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Panorama: Neighbours of the Giant

Synopsis

We have produced a Style Guide to help editors follow a standard format when editing a listing. If you are unsure how best to edit this programme please take a moment to read it.

The Ten Thousand Faces of the World
Introduced by Richard Dimbleby.
with reports on People-Places-Problems from Panorama's regular team of commentators Robin Day and Michael Barratt, Roderick MacFarquhar, John Morgan.

Tonight's edition includes:
Neighbours of the Giant
To the south of Mao Tse-tung's China, the nation of 700 million people which has become the world's latest nuclear power, are the small countries of South-East Asia - among them Malaysia, Thailand, and South Vietnam. Michael Charlton reports from the uneasy neighbours of the giant.

Panorama at 8.25
Every now and again, when 'The Window on the World' is opened on a new corner of the globe, one of its team of reporters comes back with a souvenir from the country he has visited. John Morgan has returned from China with a new subtitle for Panorama which in future will replace the time-hallowed words 'Window on the World'. The new one, which you can see above, is the result of a request by Morgan for a translation of 'Panorama'. As it happens there is no exact parallel in Chinese and the characters mean literally 'The Ten Thousand Faces of the World'. Probably the Chinese very logically say that one cannot look at the world through a window but that by going round with a camera and a microphone you might see some of its 10,000 faces. Anyway 'The Ten Thousand Faces of the World' will be used from now on'.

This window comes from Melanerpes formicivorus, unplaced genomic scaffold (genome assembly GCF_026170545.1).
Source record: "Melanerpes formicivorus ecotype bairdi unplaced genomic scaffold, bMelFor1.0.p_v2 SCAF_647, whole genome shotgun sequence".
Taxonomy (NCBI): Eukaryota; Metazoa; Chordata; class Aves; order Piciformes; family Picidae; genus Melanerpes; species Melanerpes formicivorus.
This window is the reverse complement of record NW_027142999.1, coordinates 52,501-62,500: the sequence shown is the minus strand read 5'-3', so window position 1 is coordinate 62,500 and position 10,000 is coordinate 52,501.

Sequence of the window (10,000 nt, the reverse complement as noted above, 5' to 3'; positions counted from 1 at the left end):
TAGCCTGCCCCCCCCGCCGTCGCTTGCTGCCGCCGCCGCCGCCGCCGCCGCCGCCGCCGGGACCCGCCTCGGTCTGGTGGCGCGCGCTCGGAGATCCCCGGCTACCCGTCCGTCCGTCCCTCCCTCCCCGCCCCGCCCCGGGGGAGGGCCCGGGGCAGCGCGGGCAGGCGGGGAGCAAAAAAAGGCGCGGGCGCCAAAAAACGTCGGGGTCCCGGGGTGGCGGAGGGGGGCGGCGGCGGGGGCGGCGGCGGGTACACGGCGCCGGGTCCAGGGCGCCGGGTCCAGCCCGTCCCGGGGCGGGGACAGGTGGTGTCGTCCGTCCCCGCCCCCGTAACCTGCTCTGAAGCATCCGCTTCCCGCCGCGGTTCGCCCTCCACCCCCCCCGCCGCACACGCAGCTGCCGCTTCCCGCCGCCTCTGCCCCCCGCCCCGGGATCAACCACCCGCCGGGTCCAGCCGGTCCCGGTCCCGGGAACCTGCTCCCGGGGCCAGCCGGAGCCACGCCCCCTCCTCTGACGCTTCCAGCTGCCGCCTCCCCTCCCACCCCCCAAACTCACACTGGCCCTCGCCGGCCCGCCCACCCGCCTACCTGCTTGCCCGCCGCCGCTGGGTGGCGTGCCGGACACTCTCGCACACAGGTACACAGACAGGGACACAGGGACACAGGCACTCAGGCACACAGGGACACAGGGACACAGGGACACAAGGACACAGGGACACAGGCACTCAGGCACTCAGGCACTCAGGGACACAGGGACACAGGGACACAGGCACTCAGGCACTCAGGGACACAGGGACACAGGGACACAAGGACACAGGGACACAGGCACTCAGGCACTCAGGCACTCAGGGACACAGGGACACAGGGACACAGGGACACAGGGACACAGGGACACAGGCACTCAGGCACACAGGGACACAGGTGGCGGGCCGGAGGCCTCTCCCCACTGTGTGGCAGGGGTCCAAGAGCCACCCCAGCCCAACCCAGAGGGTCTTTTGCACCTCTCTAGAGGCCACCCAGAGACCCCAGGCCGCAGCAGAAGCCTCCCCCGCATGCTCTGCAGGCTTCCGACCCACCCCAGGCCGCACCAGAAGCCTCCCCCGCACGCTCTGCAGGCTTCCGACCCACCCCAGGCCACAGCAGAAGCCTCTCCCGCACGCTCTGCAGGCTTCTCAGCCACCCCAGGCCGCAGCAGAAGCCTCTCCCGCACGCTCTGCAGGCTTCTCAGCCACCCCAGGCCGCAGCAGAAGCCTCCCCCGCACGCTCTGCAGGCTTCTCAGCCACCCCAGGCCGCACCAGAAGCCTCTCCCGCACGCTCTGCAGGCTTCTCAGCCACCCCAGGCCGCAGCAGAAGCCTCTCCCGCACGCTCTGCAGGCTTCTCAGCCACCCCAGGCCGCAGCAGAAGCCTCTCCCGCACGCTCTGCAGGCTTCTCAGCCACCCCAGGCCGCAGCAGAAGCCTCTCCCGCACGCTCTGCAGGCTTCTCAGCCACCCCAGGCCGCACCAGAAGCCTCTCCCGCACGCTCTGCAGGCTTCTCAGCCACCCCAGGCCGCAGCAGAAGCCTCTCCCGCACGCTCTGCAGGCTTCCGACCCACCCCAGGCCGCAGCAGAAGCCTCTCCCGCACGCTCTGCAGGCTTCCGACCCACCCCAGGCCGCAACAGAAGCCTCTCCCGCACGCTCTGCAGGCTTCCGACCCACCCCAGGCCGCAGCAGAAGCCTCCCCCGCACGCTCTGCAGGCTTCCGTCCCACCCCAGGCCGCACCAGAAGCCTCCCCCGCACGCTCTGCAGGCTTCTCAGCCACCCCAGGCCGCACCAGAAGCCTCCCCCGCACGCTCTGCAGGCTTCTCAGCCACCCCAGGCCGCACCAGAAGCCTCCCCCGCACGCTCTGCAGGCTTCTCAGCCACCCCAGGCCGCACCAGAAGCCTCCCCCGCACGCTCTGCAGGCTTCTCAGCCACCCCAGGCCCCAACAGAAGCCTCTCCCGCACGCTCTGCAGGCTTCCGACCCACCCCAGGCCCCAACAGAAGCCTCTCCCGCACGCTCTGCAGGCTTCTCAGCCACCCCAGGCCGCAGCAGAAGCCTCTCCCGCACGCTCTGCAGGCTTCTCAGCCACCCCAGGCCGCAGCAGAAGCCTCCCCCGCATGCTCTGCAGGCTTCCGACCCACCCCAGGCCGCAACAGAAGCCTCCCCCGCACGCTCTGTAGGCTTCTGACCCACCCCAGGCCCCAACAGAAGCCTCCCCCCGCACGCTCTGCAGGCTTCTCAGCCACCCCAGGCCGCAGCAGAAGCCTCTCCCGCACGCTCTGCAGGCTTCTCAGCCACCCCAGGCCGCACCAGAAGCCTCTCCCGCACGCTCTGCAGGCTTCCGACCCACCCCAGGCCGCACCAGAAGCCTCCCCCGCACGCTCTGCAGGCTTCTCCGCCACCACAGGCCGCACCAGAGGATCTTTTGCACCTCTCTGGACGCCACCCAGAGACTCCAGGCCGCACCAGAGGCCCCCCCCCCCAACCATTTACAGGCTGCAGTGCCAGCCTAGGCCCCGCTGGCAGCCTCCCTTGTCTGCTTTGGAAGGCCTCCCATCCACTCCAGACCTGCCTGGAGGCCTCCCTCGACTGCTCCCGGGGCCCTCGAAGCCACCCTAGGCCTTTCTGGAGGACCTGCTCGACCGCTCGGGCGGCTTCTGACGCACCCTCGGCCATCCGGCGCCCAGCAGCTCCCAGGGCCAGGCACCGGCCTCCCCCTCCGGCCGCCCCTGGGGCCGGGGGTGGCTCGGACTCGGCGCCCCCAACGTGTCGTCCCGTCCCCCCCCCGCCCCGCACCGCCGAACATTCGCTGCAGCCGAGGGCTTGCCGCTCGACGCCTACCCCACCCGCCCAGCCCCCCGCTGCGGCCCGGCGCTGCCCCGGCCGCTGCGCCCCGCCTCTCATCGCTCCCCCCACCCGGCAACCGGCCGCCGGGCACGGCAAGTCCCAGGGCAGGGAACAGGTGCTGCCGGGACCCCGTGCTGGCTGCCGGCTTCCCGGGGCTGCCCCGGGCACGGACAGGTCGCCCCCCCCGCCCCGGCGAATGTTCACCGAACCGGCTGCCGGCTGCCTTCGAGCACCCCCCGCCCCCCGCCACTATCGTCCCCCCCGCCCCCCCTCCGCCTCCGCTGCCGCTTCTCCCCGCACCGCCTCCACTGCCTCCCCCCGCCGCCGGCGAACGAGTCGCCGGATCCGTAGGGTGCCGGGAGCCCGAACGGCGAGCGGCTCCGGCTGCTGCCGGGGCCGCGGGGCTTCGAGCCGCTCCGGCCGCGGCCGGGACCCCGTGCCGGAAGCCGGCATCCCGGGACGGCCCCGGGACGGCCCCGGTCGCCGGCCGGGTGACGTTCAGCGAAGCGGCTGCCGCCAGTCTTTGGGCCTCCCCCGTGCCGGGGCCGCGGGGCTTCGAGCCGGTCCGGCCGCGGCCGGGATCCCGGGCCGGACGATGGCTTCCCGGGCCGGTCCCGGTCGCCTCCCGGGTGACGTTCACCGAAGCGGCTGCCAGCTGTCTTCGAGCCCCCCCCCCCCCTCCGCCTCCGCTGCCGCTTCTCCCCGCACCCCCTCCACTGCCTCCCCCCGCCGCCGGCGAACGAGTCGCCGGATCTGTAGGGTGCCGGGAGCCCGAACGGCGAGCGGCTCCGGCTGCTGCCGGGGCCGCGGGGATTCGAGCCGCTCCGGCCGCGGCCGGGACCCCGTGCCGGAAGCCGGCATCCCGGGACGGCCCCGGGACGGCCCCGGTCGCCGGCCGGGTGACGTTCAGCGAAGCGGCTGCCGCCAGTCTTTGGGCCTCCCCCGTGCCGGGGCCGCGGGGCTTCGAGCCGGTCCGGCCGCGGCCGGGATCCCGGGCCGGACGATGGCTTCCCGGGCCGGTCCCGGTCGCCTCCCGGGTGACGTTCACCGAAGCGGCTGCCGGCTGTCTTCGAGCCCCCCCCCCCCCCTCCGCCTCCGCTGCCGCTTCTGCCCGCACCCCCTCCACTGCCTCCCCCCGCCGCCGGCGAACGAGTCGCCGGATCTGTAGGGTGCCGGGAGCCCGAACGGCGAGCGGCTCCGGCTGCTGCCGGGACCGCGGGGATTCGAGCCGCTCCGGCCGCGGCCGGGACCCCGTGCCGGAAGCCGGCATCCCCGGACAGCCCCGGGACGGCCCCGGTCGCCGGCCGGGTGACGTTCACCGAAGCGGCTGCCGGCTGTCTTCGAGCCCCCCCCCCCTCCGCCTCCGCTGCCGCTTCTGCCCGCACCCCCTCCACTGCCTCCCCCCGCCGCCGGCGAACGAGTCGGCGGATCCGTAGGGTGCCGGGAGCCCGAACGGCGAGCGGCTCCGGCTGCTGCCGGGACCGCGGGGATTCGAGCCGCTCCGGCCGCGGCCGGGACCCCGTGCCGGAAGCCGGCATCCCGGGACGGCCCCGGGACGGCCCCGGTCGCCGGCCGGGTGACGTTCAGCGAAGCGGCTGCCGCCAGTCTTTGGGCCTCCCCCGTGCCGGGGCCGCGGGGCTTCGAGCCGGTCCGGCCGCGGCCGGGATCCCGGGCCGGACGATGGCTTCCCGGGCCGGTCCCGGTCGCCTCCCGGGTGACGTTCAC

Contributors

Presenter: Richard Dimbleby
Reporter: Robin Day
Reporter: Michael Barratt
Reporter: Roderick MacFarquhar
Reporter: John Morgan
Reporter (Neighbours of the Giant): Michael Charlton
Associate producer: Richard Francis
Assistant editor: Christopher Railing
Editor: David Wheeler

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Panorama: Neighbours of the Giant

BBC One London, 4 January 1965 20.25






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